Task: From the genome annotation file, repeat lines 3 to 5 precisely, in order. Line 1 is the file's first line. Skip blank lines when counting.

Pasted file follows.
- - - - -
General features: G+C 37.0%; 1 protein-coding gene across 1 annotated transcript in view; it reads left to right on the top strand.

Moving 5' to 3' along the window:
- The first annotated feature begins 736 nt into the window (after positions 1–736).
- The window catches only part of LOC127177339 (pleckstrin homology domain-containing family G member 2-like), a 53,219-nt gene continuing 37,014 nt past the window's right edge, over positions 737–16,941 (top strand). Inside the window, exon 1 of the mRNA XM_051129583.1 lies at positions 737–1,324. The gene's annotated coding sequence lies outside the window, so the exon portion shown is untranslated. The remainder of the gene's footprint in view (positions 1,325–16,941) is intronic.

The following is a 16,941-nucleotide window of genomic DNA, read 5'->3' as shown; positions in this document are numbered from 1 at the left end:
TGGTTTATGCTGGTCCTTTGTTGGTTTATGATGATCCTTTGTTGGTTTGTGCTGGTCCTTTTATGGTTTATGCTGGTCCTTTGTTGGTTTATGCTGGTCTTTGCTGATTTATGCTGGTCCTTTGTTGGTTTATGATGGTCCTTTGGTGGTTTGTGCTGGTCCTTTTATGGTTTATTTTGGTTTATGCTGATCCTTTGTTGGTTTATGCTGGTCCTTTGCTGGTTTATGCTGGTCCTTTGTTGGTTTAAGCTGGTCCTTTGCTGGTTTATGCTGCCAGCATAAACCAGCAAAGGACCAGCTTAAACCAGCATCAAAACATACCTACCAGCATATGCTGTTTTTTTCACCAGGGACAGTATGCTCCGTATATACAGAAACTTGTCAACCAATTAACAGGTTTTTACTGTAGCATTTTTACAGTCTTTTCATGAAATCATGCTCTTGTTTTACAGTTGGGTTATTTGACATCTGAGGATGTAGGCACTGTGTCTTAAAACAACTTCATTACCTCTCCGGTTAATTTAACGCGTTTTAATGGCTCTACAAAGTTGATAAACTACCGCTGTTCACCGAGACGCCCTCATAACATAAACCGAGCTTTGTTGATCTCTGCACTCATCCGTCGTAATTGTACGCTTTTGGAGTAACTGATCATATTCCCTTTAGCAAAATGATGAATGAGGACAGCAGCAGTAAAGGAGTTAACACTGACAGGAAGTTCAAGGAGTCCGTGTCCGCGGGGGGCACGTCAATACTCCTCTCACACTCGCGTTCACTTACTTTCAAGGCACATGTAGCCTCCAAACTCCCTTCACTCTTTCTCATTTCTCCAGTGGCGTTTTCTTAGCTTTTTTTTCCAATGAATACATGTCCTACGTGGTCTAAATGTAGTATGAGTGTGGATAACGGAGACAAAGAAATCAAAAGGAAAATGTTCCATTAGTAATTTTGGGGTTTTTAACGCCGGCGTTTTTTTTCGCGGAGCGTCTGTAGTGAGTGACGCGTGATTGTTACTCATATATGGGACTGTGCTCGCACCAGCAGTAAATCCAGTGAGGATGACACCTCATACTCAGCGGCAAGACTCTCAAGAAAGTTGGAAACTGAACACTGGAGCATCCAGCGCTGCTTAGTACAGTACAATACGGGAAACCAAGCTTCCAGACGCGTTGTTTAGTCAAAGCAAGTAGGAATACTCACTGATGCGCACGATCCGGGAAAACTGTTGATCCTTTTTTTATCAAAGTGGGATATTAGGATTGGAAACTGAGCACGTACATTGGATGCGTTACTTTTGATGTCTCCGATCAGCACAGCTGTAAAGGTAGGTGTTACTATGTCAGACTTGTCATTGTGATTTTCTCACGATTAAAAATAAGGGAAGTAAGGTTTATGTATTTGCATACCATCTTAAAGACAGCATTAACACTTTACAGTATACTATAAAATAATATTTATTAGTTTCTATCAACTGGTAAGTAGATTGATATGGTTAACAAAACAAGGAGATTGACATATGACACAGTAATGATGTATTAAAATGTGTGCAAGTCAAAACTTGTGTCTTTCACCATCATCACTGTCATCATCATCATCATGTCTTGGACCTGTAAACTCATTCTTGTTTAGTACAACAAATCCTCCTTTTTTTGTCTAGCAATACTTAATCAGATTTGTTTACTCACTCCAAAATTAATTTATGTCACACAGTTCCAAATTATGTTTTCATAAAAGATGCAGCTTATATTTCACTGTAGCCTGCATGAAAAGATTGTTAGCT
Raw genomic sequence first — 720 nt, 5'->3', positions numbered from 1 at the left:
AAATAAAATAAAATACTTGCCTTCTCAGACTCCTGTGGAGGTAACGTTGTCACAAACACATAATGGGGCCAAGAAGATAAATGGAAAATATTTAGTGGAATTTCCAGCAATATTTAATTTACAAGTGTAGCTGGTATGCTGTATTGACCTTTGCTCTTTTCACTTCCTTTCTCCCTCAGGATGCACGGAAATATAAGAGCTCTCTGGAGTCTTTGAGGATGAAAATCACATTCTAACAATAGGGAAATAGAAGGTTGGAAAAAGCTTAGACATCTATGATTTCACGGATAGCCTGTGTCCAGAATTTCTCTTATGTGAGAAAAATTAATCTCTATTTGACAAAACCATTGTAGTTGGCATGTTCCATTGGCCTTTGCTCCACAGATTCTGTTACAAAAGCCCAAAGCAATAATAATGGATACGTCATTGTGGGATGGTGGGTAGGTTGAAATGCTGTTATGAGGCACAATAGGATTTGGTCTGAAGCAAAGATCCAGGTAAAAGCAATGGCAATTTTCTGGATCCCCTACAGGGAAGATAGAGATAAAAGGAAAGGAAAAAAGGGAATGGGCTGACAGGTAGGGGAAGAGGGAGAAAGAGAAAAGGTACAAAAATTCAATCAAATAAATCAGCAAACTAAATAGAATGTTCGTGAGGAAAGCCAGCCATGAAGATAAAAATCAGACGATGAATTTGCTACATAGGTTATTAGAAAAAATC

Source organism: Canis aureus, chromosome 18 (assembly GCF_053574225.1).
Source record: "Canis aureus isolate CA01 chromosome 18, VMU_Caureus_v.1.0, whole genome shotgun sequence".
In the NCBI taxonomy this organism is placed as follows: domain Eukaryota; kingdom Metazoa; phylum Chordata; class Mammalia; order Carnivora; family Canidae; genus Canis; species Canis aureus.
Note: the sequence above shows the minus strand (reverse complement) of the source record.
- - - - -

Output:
- The first annotated feature begins 736 nt into the window (after positions 1–736).
- The window catches only part of LOC127177339 (pleckstrin homology domain-containing family G member 2-like), a 53,219-nt gene continuing 37,014 nt past the window's right edge, over positions 737–16,941 (top strand). Inside the window, exon 1 of the mRNA XM_051129583.1 lies at positions 737–1,324. The gene's annotated coding sequence lies outside the window, so the exon portion shown is untranslated. The remainder of the gene's footprint in view (positions 1,325–16,941) is intronic.

The following is a 16,941-nucleotide window of genomic DNA, read 5'->3' as shown; positions in this document are numbered from 1 at the left end: